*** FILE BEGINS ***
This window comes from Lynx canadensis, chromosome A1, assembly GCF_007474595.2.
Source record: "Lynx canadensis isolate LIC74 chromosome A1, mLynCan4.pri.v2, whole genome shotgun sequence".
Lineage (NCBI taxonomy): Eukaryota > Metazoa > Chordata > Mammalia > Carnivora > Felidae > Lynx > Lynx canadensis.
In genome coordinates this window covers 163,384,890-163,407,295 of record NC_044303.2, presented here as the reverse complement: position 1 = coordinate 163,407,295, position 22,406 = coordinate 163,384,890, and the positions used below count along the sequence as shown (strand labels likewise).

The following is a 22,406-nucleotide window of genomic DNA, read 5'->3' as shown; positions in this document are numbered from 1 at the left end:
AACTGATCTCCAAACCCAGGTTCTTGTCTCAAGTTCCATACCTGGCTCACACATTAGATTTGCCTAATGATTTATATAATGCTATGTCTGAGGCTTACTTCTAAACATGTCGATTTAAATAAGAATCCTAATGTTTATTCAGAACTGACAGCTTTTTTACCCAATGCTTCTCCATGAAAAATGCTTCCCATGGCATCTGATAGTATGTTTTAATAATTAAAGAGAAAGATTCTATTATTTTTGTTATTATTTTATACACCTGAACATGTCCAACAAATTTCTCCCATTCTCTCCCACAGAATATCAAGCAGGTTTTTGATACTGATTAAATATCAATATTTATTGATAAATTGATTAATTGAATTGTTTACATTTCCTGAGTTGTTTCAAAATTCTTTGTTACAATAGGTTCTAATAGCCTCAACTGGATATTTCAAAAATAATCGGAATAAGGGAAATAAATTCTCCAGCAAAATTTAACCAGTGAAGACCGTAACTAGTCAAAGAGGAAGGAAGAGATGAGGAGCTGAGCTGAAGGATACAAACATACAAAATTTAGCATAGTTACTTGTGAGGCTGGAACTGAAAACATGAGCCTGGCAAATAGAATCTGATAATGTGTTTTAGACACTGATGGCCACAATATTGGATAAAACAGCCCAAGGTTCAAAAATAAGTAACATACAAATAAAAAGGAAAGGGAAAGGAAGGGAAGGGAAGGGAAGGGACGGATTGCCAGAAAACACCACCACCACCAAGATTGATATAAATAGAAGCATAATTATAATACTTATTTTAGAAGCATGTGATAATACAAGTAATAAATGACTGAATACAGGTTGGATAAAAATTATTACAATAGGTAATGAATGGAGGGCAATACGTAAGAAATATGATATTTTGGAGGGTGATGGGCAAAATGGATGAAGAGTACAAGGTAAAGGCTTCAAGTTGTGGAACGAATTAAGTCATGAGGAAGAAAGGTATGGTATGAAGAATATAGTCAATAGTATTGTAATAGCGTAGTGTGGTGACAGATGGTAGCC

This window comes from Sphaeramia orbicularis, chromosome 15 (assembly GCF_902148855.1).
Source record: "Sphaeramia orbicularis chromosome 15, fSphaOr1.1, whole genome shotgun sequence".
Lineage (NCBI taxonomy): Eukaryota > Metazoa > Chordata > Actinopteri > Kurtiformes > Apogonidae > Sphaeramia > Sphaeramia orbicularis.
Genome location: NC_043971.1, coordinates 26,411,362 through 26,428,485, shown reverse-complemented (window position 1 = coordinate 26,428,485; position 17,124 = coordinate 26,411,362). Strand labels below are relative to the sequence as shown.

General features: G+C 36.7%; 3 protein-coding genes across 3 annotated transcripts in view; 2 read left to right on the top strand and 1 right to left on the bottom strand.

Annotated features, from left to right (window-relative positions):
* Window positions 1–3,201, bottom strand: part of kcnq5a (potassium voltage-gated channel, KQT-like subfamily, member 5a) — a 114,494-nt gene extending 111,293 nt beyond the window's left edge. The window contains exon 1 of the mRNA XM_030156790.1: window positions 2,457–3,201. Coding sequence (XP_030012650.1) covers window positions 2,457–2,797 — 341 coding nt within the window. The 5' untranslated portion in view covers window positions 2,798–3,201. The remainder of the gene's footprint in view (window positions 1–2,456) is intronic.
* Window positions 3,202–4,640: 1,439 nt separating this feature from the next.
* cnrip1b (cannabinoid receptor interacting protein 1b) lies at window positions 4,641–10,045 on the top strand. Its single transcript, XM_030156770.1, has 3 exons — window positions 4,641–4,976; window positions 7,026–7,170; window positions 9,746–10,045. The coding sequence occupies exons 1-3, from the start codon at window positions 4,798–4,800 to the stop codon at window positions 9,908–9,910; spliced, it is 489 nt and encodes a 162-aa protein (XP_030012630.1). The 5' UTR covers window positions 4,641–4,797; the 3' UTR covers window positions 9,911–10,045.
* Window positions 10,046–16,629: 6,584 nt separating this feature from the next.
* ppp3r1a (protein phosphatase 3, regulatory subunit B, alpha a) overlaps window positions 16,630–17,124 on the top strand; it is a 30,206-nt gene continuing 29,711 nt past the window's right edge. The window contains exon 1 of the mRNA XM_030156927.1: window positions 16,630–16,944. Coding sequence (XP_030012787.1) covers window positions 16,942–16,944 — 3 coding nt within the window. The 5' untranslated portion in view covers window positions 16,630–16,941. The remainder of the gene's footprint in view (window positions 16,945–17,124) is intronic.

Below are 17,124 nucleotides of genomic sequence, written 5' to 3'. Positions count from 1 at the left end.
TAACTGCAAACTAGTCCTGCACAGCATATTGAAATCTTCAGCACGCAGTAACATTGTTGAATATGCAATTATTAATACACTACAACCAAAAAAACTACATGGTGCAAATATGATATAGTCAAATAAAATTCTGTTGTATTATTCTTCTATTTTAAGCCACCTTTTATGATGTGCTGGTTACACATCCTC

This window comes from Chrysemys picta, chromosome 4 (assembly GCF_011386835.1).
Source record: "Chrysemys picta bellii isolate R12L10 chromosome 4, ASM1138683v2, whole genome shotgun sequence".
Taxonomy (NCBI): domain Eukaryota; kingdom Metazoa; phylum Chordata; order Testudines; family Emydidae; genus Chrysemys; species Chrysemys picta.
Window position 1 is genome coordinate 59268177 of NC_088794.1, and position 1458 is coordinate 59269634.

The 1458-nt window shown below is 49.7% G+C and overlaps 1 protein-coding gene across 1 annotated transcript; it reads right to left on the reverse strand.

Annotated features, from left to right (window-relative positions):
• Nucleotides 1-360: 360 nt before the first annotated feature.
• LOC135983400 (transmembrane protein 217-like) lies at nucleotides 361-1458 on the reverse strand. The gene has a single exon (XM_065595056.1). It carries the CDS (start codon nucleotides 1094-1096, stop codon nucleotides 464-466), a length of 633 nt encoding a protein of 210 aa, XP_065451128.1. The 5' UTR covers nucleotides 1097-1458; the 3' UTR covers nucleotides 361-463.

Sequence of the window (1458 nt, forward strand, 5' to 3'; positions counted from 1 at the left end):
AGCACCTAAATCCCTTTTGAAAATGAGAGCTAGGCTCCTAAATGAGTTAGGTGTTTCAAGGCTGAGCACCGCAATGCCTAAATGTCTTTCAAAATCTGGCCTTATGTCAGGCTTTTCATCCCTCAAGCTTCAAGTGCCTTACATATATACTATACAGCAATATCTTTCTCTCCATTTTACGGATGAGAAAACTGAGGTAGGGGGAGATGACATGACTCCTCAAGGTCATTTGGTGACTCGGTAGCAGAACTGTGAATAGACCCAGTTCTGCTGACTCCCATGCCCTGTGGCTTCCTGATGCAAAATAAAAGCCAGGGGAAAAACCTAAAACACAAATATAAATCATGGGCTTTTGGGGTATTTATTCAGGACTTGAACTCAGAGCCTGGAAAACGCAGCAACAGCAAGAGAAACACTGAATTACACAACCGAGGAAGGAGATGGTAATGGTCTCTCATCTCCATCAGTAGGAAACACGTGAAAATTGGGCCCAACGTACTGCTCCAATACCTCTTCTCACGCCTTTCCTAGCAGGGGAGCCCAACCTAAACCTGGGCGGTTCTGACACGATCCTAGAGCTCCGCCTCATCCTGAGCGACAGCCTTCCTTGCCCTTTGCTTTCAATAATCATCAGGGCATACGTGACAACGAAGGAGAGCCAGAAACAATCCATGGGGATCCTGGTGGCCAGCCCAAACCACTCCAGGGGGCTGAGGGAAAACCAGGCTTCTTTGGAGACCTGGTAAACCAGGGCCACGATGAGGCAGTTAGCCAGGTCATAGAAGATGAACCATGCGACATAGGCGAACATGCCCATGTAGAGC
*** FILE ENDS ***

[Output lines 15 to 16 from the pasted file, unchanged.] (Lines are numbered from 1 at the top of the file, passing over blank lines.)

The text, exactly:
* cnrip1b (cannabinoid receptor interacting protein 1b) lies at window positions 4,641–10,045 on the top strand. Its single transcript, XM_030156770.1, has 3 exons — window positions 4,641–4,976; window positions 7,026–7,170; window positions 9,746–10,045. The coding sequence occupies exons 1-3, from the start codon at window positions 4,798–4,800 to the stop codon at window positions 9,908–9,910; spliced, it is 489 nt and encodes a 162-aa protein (XP_030012630.1). The 5' UTR covers window positions 4,641–4,797; the 3' UTR covers window positions 9,911–10,045.
* Window positions 10,046–16,629: 6,584 nt separating this feature from the next.